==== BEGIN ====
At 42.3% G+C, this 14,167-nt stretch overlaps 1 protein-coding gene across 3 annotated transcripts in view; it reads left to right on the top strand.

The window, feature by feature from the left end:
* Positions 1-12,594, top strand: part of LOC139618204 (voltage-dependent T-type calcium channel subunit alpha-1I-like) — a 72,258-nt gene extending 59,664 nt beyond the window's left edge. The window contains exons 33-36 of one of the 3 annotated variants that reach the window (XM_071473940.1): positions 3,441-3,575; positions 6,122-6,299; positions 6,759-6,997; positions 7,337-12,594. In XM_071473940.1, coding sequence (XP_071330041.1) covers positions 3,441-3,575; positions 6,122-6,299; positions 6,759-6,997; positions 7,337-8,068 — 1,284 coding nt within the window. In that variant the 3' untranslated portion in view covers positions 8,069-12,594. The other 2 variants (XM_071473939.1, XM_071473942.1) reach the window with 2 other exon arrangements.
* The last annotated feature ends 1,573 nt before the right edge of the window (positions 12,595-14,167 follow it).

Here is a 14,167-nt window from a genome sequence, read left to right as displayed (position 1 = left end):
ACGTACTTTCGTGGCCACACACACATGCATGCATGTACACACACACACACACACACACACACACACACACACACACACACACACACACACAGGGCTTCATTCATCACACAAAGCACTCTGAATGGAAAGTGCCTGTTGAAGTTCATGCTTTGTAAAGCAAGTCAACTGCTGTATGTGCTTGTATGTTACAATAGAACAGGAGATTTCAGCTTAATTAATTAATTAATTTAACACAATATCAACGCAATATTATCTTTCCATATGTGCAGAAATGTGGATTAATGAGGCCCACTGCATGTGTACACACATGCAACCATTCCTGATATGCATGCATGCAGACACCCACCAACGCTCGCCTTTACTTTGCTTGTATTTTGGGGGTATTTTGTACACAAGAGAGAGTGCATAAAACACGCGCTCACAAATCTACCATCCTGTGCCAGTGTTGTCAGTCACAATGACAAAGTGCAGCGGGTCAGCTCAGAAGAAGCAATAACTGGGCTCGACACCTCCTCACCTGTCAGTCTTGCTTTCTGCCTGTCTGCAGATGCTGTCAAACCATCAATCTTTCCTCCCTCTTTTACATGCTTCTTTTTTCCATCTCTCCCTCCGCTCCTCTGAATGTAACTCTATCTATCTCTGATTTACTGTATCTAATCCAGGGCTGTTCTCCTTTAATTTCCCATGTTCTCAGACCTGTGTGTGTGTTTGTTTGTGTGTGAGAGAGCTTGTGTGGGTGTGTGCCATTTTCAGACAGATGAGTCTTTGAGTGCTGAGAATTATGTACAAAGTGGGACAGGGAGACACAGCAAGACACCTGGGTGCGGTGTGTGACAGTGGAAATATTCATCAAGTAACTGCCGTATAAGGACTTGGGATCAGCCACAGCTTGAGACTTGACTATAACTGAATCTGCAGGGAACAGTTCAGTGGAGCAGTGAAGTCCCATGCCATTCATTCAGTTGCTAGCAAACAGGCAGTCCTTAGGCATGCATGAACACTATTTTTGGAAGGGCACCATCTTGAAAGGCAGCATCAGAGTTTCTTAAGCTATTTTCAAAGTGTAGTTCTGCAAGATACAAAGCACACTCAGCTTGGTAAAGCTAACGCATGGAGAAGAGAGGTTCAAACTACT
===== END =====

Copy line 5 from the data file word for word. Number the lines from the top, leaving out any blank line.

Here is a 14,167-nt window from a genome sequence, read left to right as displayed (position 1 = left end):